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Certain distributions from an IRA that are used for expenses similar to those that may be eligible for hardship distributions from a retirement plan are exempt from the additional tax on early distributions.
A distribution from an IRA for higher education expenses or to finance a first-time home purchase is exempt from the early distribution tax. The reason you have supplied is not a valid exception to the 10% penalty for early distribution.
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Here are the IRS rules concerning exceptions to the early withdrawal penalties:
There are several exceptions to the age 59½ rule. Even if you receive a distribution before you are age 59½, you may not have to pay the 10% additional tax if you are in one of the following situations.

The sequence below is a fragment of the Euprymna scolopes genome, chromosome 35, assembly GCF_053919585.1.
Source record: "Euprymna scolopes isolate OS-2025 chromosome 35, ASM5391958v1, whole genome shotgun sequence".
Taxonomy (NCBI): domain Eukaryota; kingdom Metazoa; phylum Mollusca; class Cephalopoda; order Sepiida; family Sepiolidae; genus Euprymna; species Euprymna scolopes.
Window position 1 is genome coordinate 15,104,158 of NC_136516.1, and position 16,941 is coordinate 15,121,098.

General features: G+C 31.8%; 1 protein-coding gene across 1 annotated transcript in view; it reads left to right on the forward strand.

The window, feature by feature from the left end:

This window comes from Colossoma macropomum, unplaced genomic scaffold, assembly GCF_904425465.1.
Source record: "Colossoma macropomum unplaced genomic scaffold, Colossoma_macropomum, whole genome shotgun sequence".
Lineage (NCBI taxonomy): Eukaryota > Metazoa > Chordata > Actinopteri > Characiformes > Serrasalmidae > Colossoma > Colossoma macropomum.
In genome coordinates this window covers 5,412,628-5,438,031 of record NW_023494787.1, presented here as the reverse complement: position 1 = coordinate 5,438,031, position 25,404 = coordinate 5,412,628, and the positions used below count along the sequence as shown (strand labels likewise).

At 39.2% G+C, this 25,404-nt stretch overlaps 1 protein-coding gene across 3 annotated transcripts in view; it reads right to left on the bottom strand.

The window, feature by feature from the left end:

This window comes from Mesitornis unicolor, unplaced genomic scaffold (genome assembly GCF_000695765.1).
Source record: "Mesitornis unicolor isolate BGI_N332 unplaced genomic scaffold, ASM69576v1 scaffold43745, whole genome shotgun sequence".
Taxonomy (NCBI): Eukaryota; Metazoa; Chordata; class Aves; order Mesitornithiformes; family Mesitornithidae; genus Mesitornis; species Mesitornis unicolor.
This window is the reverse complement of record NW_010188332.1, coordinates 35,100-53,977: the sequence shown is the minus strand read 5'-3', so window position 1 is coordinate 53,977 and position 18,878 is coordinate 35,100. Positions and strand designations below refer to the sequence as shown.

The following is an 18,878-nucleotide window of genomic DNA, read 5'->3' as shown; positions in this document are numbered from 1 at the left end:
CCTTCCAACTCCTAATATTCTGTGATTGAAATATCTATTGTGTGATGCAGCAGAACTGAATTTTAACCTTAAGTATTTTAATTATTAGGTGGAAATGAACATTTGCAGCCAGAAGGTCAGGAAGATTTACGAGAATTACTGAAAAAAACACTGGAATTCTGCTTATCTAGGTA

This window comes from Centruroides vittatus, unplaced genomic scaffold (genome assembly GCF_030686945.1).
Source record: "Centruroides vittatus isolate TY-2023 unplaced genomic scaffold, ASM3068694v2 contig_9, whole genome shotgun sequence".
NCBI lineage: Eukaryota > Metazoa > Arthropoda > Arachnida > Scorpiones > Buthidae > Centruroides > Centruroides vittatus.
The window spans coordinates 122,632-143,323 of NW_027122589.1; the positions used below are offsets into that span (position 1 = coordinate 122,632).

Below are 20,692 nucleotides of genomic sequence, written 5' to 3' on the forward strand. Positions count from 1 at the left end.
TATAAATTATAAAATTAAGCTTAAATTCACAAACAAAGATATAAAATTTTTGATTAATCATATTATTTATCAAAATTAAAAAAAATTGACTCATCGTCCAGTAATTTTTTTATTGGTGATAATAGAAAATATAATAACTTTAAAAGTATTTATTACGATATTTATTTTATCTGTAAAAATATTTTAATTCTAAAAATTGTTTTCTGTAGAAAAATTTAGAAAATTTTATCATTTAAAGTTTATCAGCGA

You have unreimbursed medical expenses that are more than 7.5% of your adjusted gross income.
The distributions are not more than the cost of your medical insurance.
You are disabled.
You are the beneficiary of a deceased IRA owner.
You are receiving distributions in the form of an annuity.
The distributions are not more than your qualified higher education expenses.
You use the distributions to buy, build, or rebuild a first home.
The distribution is due to an IRS levy of the qualified plan.
The distribution is a qualified reservist distribution.
Although the reason you have stated does not qualify for an eception any amounts that you can categorize into these exceptions will qualify that specific use of funds. In other words, if you withdrew $10,000 and are able to fit $4,000 into medical then only the remaining $6,000 would be subject to the 10% early withdrawal penalty.
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